"Life finds a way"...This year marks the thirtieth anniversary of the release of Stephen Spielberg and Universal Studio's dinosaur masterpiece 'Jurassic Park'. A rousing soundtrack, gutsy kids, and graphics which have stood the test of time remarkably well - the film has undeniably become a classic. But - here's the big question - could it actually happen? Using today's technologies, could we actually extract ancient dinosaur DNA from blood-sucking mosquitoes preserved in amber? And then use...
Many of us will have had to deal with a bacterial infection at some point or another. The solution? Often, antibiotics. But as the issue of antibiotic resistance becomes more and more of a concern, might there be an alternative to tackling bacterial infections with drugs? We chat to biomedical engineer Dr Sara Keller about how sound waves could potentially be used to break down bacterial cells.
Increasing levels of CO2 in our atmosphere are a big cause for concern. So what if we could find a way to not only remove some CO2 from the air, but turn it into something useful too? That's exactly what Dr Tiancun Xiao and his team have been working on...and they've found a way to turn CO2 into jet fuel!
Forced displacement of human populations owing to conflict or natural disasters is very difficult to measure. During these crises, the traditional methods of assessing changes in populations - which mostly rely on surveys - are simply not possible. We chat to Dr Douglas Leasure from Oxford's Leverhulme Centre for Demographic Science about how his team have been using social media data to assess the internal displacement of populations in Ukraine since the Russian invasion in February 2022, in...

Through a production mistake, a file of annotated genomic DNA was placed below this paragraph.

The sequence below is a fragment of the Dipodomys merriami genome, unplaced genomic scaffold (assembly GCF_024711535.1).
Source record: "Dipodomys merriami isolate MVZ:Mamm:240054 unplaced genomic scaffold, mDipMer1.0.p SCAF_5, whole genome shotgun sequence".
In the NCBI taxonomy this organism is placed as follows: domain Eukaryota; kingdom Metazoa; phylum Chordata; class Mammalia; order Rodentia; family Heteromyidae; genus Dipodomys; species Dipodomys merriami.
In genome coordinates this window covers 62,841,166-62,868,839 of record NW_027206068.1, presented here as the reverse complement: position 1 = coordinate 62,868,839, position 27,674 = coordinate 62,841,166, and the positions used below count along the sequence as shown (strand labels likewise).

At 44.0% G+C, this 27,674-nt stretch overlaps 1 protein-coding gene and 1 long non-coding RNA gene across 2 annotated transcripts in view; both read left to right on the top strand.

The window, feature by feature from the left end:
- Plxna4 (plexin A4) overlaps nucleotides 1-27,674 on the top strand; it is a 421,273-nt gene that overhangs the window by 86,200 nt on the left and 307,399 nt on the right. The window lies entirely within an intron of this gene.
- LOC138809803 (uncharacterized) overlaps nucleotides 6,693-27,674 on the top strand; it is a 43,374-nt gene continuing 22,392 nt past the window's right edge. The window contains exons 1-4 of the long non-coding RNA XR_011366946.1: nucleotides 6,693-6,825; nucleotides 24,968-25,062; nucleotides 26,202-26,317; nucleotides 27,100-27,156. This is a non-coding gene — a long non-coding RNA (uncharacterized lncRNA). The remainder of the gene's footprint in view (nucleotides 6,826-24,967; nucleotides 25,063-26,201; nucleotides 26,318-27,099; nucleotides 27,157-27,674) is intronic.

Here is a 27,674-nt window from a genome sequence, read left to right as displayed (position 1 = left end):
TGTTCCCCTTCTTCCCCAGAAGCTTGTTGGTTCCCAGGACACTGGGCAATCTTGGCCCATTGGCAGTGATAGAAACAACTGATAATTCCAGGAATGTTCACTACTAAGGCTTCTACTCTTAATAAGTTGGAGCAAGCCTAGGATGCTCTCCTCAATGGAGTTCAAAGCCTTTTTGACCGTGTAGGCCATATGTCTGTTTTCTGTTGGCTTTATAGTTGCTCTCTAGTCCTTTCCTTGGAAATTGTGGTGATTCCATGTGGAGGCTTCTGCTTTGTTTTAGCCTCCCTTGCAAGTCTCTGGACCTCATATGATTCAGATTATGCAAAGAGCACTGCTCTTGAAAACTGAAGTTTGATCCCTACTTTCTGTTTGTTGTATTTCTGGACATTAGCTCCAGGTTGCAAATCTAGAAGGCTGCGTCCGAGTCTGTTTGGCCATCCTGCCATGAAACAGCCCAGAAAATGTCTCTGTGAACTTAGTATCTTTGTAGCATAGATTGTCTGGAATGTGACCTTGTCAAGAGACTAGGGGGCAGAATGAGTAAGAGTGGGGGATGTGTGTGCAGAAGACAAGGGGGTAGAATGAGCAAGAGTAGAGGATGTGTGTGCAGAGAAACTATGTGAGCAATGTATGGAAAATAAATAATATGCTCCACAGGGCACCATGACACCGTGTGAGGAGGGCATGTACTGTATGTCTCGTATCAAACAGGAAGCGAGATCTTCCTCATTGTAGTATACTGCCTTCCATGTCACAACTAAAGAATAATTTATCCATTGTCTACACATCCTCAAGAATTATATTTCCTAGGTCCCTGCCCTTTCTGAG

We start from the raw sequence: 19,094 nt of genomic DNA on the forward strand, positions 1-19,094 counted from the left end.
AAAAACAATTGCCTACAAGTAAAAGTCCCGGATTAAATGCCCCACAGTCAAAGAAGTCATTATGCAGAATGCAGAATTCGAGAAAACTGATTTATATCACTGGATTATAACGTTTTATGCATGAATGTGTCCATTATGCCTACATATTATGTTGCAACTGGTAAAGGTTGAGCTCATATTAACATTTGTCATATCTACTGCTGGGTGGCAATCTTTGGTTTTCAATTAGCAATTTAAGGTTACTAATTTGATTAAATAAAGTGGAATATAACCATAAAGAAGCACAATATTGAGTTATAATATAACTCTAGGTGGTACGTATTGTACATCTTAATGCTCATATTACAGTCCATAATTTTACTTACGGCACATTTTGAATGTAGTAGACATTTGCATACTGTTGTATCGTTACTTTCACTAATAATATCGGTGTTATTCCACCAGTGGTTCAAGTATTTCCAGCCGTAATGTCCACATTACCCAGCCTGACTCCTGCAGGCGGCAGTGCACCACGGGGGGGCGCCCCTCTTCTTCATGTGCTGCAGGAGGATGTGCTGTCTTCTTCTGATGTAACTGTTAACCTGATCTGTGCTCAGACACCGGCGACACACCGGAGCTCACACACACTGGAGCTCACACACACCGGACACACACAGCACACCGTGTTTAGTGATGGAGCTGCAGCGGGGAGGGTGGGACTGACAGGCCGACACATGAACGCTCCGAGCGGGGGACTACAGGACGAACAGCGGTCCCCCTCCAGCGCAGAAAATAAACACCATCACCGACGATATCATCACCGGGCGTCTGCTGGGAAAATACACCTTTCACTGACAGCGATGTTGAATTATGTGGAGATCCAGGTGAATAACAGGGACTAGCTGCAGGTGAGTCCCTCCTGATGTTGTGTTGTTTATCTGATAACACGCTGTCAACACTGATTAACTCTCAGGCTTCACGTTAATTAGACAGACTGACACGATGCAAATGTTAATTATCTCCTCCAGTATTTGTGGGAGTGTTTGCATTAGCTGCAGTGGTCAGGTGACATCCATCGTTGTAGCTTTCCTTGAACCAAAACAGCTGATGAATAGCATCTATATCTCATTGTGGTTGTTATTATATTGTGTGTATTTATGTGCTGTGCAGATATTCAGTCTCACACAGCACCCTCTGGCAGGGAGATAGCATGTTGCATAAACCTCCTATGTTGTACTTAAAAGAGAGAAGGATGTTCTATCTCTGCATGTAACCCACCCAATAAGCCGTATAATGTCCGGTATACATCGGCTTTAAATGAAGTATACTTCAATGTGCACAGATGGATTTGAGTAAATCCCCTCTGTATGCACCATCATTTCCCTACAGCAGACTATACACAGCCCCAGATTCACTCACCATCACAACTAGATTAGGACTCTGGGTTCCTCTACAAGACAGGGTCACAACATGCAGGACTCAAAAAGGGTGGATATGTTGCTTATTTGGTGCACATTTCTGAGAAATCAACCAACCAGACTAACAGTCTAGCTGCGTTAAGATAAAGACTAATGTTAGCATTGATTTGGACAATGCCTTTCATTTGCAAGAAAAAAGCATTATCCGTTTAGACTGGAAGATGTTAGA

Demographers (researchers who study the statistics of human populations) look at factors such as birth rates, death rates, migration and life expectancy. But what exactly is meant by the term 'life expectancy'? How is it calculated, and how has it changed after the pandemic? We speak to Prof Jennifer Dowd from the Leverhulme Centre for Demographic Science to find out.
You can find out more about Prof Dowd's work in our micro-documentary Demography: Understanding Our World:...
More than half the world's population is at risk from dengue fever, a viral infection that is spread via the bite of an infected mosquito. While some cases of the disease can be mild, others can be extremely dangerous and even fatal - particularly if someone has contracted the virus previously. When cases of dengue fever are high, those at risk can take some preventative measures, such as wearing clothing that covers as much skin as possible, using mosquito nets at night, and avoiding...